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Friday - February 05, 2010

From: Vancouver, BC
Region: Canada
Topic: General Botany, Watering
Title: Consequences of overwatering plants
Answered by: Anne Bossart


Explain how an error on the high side when watering would affect soil fertility management, IPM efforts?


This is an excellent question but is too broad for us to provide a very helpful, exact answer other than "ohhh, overwatering can kill your plant". I will respond by giving you a few things for you to think about so perhaps you can answer the question yourself.

When you give a plant too much water it either sits in it or it runs away, depending on the type of soil in which it is planted. Clay soil can hold moisture and drains slowly; sandy soil drains very quickly. A container plant has the same issues depending on the potting medium and the pot drainage. Excess water can drain out of pots sitting on saucers or on the ground, but if a standard pot is sitting inside a decorative outer pot, the soil will become saturated with overwatering.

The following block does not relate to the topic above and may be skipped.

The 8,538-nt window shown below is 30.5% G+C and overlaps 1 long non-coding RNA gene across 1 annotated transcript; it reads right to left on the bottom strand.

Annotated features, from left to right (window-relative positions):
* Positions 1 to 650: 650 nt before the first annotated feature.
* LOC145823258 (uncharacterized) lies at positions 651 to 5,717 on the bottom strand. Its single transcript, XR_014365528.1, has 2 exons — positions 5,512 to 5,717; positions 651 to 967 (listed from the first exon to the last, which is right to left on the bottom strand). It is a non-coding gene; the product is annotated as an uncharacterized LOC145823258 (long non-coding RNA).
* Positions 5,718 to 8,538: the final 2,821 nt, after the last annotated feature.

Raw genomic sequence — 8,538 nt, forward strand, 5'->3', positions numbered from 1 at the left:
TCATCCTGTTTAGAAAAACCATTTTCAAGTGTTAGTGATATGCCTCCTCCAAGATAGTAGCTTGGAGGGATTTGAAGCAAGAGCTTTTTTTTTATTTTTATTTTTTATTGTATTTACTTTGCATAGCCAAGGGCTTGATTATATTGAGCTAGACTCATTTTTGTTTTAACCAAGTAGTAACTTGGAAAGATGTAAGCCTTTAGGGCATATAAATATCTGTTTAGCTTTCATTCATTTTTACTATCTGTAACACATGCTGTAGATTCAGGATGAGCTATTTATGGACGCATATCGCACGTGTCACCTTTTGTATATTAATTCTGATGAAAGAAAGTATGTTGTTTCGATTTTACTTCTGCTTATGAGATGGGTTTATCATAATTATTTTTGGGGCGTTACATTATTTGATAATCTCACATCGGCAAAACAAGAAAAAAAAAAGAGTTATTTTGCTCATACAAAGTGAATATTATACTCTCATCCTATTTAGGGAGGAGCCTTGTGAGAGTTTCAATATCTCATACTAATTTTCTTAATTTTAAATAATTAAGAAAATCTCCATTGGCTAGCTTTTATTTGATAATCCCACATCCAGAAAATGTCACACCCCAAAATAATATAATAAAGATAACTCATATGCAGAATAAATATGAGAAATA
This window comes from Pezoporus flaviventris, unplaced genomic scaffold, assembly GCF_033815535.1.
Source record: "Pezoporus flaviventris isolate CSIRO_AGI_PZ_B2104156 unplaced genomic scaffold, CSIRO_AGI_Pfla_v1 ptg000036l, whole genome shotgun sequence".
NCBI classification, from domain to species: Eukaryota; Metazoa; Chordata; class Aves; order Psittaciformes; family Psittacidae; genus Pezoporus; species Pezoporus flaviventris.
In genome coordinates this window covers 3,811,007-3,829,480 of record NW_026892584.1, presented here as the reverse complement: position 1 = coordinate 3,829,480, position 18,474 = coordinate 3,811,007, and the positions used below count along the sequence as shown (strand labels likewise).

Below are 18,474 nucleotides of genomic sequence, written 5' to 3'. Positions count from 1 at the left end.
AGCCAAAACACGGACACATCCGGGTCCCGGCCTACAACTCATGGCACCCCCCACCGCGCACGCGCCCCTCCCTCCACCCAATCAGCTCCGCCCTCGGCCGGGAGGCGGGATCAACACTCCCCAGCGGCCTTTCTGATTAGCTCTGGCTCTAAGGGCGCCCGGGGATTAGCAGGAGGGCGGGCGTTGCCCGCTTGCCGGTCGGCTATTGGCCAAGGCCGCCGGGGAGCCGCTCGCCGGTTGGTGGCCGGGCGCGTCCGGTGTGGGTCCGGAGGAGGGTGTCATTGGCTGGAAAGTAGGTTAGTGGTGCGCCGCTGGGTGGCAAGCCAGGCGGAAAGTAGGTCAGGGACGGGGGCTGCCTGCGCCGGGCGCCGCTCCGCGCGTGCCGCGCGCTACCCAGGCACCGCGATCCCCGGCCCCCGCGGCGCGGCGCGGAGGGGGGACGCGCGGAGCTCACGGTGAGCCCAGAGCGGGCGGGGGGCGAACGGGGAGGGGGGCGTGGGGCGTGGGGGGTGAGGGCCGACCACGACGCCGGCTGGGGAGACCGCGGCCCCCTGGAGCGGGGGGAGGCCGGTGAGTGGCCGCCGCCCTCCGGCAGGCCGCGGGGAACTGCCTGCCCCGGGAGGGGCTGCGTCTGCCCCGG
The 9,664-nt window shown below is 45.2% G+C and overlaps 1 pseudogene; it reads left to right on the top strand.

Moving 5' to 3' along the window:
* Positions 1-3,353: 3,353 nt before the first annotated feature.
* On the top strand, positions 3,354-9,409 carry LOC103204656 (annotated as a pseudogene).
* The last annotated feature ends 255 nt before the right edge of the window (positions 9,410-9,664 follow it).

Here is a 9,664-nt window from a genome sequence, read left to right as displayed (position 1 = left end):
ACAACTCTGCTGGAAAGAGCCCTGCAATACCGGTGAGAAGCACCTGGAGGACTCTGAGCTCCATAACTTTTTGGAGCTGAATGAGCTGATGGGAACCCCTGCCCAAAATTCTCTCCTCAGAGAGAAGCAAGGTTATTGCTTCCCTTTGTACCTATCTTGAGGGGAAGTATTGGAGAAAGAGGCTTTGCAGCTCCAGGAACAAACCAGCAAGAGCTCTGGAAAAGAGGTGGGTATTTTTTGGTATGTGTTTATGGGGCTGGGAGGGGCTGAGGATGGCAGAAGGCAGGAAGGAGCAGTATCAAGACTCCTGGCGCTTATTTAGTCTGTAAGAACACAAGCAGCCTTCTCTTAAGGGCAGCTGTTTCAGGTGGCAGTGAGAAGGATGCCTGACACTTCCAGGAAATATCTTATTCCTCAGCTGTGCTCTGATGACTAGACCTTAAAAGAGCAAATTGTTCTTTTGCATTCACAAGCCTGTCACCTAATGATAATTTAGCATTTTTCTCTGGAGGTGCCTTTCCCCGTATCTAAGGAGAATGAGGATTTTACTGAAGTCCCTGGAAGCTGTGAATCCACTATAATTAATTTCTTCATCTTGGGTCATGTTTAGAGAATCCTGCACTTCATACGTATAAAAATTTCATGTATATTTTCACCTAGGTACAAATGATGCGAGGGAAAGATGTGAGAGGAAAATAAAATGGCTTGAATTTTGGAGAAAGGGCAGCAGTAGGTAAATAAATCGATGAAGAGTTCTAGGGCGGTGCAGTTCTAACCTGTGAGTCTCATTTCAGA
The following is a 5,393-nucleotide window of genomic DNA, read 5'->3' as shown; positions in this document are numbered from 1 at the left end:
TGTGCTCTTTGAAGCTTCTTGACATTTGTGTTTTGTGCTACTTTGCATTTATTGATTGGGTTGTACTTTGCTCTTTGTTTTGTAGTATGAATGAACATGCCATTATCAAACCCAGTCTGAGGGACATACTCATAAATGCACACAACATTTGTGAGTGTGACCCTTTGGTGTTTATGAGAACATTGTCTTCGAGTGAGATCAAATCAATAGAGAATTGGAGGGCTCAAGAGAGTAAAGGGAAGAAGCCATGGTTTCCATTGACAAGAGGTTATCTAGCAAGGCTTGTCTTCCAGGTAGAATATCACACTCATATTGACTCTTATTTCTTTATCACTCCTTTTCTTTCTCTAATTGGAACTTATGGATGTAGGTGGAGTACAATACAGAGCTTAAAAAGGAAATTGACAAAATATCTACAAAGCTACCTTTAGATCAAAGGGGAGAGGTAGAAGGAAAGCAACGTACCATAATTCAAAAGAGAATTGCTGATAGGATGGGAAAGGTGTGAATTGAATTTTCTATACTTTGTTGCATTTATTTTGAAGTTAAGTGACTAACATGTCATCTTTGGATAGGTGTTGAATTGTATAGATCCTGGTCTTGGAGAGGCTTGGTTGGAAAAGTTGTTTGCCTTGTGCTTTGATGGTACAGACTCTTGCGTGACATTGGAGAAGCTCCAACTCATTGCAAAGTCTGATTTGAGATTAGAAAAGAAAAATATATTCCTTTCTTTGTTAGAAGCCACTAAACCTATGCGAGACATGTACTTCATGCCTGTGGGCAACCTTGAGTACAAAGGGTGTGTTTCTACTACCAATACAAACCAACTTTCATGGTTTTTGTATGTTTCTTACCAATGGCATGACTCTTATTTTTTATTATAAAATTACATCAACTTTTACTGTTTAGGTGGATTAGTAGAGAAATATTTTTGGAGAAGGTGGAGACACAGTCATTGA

How would that affect soil fertility?  What makes soil fertile?  Do you know what water soluble fertilizer is?  What if you are growing plants in "potting soil", applying fertilizer and then overwatering so that the water just runs out of the bottom of the pot?  What do you think would happen? And if the pot has no drainage, what happens to the pore space in the soil?  Do you think the plant roots can extract the oxygen they require for respiration from water?

So, do you think the plant will be happy and healthy under those conditions?   And is a stressed plant more or less susceptible to attack by pests and diseases than a healthy one?

I think you can figure out the answer to that question and can put it in your own words!


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